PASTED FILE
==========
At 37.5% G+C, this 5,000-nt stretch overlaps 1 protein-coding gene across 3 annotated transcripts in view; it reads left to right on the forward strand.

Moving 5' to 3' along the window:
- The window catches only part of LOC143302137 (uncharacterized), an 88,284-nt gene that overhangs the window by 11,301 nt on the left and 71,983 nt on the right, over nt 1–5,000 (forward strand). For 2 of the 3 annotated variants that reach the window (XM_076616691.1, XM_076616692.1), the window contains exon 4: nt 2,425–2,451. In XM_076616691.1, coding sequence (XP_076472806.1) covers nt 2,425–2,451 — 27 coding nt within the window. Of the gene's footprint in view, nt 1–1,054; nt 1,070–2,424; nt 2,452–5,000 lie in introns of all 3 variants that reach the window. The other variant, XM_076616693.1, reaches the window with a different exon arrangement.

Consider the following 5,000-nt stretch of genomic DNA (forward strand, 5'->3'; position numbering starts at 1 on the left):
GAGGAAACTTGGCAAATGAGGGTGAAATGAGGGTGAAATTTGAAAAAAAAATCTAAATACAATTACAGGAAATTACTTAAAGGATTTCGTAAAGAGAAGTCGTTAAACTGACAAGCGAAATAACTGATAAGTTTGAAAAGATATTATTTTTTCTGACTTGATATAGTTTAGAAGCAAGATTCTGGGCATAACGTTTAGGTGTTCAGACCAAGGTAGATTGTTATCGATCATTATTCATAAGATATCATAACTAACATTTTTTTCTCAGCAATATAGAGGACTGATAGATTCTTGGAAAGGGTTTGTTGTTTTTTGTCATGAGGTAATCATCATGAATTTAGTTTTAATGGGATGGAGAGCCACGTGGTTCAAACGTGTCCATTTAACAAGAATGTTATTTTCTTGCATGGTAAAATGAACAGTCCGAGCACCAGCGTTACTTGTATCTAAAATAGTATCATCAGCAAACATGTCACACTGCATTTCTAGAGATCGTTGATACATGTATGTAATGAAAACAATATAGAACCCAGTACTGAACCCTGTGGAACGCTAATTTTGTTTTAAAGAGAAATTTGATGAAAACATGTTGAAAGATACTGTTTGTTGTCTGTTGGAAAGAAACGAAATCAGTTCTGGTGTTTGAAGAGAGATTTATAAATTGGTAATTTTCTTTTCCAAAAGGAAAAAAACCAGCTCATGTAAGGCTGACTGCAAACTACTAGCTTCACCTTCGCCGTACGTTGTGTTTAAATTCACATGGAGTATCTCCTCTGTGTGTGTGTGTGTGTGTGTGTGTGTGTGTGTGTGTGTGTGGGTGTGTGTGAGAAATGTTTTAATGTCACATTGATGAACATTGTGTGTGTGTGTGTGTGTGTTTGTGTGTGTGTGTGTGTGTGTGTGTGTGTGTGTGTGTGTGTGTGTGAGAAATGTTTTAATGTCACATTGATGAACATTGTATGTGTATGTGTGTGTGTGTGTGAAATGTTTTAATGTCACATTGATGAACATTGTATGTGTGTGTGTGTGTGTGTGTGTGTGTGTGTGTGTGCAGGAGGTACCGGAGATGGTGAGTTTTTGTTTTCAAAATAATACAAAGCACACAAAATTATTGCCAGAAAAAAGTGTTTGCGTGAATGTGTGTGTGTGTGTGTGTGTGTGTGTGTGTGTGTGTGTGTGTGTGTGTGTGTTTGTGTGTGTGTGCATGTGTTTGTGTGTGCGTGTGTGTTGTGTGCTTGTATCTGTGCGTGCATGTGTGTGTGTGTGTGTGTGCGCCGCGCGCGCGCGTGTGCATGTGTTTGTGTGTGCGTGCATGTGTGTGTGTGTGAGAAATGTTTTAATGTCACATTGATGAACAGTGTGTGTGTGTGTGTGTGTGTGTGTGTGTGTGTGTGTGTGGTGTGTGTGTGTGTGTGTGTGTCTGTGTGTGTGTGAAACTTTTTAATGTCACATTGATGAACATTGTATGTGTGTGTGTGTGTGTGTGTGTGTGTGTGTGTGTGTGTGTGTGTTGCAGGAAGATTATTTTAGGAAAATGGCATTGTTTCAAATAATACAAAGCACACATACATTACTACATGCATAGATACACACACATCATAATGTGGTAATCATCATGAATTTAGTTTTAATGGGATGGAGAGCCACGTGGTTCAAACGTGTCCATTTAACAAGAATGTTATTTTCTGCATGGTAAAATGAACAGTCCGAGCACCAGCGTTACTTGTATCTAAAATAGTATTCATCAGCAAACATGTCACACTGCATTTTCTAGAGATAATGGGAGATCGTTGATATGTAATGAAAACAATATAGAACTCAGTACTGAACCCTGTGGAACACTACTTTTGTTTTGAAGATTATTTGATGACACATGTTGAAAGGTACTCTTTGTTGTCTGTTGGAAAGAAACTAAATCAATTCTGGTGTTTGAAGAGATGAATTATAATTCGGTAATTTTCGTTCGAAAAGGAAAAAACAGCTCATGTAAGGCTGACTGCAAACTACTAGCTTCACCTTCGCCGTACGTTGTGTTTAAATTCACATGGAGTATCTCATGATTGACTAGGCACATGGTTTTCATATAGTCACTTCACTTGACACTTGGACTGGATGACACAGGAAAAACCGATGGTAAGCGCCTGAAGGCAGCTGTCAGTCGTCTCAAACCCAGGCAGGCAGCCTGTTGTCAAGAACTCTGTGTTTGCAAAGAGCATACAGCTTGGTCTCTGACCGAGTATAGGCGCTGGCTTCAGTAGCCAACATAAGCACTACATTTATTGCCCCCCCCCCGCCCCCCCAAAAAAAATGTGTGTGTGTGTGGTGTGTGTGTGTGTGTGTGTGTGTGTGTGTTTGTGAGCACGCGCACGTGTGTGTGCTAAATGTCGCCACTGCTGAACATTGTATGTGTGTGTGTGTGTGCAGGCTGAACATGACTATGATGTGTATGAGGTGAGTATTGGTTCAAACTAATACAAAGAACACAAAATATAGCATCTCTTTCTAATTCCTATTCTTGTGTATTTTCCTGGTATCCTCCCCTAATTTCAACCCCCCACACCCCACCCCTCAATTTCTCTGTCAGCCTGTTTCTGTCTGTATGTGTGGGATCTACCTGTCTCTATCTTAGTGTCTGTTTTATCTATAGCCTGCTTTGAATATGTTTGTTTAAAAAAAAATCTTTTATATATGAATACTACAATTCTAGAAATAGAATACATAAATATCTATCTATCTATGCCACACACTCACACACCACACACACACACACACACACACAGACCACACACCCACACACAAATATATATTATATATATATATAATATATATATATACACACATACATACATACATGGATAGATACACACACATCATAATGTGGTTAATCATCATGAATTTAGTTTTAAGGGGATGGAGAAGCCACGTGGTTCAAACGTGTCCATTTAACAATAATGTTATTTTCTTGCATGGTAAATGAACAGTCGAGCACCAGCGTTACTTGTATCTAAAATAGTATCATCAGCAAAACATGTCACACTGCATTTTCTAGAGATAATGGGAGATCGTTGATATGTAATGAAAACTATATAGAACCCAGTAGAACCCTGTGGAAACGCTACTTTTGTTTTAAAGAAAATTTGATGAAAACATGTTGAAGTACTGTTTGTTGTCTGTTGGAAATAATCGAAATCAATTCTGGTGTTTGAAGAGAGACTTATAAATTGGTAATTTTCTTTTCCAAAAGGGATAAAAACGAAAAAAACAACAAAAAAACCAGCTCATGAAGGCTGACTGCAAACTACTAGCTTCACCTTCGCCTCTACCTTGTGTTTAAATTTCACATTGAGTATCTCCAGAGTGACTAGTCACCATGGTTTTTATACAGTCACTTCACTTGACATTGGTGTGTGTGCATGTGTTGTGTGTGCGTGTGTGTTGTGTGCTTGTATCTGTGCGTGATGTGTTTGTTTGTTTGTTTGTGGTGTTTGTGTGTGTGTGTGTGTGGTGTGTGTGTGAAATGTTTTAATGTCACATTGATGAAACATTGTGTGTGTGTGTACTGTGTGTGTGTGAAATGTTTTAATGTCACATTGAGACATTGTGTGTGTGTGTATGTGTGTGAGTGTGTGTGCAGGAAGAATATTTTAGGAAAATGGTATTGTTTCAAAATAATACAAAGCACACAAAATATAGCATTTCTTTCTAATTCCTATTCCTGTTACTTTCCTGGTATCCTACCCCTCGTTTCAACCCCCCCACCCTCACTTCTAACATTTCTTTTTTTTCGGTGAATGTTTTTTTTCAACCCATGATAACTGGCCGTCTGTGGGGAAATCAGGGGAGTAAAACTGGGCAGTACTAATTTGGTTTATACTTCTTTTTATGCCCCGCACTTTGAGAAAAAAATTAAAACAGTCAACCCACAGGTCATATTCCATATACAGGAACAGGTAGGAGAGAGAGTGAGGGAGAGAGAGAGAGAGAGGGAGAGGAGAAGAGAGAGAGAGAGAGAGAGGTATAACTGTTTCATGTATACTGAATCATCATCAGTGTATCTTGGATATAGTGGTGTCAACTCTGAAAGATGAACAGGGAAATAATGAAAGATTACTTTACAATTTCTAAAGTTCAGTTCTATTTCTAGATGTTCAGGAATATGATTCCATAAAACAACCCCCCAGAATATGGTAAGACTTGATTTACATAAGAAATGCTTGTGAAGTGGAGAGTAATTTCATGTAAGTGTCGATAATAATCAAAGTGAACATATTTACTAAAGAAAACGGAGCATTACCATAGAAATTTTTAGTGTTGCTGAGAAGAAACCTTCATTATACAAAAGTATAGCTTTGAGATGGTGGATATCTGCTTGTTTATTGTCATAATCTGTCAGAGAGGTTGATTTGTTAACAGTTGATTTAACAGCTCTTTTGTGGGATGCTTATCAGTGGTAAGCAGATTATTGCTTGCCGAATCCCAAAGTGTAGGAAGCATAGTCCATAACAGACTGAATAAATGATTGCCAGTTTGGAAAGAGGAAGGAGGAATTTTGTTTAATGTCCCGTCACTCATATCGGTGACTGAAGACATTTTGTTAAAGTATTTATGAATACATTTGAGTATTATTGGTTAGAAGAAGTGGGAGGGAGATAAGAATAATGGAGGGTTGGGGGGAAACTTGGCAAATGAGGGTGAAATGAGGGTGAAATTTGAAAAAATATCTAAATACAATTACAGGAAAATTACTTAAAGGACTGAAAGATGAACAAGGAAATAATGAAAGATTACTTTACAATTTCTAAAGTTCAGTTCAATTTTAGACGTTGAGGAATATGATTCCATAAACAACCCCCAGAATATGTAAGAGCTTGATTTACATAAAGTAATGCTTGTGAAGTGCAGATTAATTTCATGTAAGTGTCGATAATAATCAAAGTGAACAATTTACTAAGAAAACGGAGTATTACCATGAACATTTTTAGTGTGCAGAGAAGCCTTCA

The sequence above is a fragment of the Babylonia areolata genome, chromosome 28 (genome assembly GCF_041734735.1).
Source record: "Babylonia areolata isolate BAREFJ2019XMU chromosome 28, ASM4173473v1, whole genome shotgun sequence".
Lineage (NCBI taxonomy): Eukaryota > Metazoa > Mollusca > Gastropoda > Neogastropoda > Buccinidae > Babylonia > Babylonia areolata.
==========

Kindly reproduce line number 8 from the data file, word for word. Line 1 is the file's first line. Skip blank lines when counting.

Lineage (NCBI taxonomy): Eukaryota > Metazoa > Mollusca > Gastropoda > Neogastropoda > Buccinidae > Babylonia > Babylonia areolata.